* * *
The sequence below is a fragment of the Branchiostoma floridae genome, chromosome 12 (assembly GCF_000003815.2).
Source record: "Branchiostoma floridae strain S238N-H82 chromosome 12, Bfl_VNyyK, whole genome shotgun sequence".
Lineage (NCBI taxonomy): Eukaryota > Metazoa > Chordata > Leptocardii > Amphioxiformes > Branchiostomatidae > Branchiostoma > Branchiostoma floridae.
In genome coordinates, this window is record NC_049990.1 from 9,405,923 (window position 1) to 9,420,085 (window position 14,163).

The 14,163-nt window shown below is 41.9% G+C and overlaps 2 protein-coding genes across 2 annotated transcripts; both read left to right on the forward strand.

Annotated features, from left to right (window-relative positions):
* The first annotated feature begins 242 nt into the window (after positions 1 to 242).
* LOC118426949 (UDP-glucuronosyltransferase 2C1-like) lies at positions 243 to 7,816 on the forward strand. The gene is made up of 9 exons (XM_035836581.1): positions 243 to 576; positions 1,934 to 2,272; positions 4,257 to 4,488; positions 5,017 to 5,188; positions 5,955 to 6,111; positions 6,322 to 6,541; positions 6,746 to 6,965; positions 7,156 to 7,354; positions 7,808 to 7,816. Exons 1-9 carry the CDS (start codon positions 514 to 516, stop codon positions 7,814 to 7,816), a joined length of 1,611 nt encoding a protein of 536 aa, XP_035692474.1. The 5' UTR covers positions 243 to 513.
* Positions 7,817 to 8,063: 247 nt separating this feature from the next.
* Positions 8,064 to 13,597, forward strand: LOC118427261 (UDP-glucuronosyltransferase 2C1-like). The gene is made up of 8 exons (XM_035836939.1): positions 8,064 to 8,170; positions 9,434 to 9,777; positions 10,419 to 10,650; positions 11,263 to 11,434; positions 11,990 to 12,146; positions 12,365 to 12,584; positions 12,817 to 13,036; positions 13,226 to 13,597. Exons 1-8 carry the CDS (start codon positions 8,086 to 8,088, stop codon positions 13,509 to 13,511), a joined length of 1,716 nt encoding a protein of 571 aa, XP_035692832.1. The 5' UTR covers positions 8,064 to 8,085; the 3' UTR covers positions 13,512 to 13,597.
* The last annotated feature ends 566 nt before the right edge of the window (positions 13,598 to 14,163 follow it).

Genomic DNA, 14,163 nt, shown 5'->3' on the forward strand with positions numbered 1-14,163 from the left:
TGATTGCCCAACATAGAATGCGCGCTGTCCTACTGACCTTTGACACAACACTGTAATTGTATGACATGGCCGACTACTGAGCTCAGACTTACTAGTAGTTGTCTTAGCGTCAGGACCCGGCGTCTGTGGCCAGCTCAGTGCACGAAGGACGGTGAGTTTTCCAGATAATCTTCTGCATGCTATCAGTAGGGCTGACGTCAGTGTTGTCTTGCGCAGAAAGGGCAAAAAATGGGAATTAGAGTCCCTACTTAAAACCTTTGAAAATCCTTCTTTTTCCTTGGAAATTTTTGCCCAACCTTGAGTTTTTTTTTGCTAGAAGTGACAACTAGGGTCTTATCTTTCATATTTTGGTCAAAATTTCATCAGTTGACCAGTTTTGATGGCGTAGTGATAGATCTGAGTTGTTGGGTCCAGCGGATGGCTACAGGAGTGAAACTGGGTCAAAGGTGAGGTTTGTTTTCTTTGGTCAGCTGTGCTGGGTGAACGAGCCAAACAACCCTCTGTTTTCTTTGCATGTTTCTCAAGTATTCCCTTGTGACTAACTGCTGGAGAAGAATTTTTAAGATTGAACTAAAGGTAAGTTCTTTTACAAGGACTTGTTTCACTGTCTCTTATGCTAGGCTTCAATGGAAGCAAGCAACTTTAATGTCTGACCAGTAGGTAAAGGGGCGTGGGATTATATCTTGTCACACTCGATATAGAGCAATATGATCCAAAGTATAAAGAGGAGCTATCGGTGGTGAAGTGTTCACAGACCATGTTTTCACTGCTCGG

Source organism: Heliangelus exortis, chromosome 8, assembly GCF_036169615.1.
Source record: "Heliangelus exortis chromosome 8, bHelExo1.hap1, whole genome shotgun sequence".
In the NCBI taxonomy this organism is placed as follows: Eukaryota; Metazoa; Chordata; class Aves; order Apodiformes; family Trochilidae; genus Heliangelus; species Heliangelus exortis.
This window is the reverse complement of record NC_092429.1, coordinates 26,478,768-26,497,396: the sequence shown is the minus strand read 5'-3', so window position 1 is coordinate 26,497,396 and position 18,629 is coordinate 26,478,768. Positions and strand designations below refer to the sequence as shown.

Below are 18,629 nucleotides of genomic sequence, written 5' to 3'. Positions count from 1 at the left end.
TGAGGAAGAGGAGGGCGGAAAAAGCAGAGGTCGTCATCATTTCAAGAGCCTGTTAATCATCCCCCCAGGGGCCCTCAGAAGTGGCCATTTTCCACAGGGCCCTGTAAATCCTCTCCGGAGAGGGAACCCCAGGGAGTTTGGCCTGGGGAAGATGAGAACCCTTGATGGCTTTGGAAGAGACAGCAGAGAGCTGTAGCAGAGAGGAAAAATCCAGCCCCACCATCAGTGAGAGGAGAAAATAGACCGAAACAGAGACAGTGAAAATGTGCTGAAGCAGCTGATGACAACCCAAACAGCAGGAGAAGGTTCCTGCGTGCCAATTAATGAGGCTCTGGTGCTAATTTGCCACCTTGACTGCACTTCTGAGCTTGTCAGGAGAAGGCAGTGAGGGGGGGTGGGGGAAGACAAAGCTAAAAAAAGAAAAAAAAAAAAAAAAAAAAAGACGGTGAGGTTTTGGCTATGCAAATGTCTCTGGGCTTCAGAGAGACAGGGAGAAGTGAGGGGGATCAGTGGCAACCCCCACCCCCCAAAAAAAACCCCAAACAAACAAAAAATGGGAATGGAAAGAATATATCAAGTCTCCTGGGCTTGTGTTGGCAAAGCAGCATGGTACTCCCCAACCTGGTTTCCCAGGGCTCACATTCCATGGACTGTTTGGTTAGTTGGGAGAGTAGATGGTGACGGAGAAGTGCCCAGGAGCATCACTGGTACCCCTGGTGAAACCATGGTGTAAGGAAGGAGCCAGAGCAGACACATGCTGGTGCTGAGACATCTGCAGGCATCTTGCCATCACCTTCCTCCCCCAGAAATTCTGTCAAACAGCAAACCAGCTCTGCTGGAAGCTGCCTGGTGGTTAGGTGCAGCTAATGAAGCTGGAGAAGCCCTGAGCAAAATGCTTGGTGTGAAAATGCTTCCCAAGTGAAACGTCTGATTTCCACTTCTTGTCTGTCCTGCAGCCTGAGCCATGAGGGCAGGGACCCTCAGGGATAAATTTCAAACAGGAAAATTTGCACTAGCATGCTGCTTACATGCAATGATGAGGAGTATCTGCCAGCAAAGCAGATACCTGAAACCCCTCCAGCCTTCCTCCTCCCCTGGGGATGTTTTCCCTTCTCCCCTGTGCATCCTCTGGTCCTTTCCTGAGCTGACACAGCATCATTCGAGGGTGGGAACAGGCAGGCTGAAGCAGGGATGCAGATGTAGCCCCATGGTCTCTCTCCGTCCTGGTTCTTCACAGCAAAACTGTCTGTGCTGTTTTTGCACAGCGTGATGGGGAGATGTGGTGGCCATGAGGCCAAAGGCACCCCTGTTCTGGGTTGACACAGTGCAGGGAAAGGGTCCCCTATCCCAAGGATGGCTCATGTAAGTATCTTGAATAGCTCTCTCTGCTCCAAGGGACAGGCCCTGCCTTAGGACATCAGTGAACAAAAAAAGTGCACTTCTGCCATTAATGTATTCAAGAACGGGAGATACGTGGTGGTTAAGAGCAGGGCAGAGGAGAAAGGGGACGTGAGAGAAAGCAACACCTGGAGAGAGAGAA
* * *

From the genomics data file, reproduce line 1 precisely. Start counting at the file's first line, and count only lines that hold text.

The sequence below is a fragment of the Branchiostoma floridae genome, chromosome 12 (assembly GCF_000003815.2).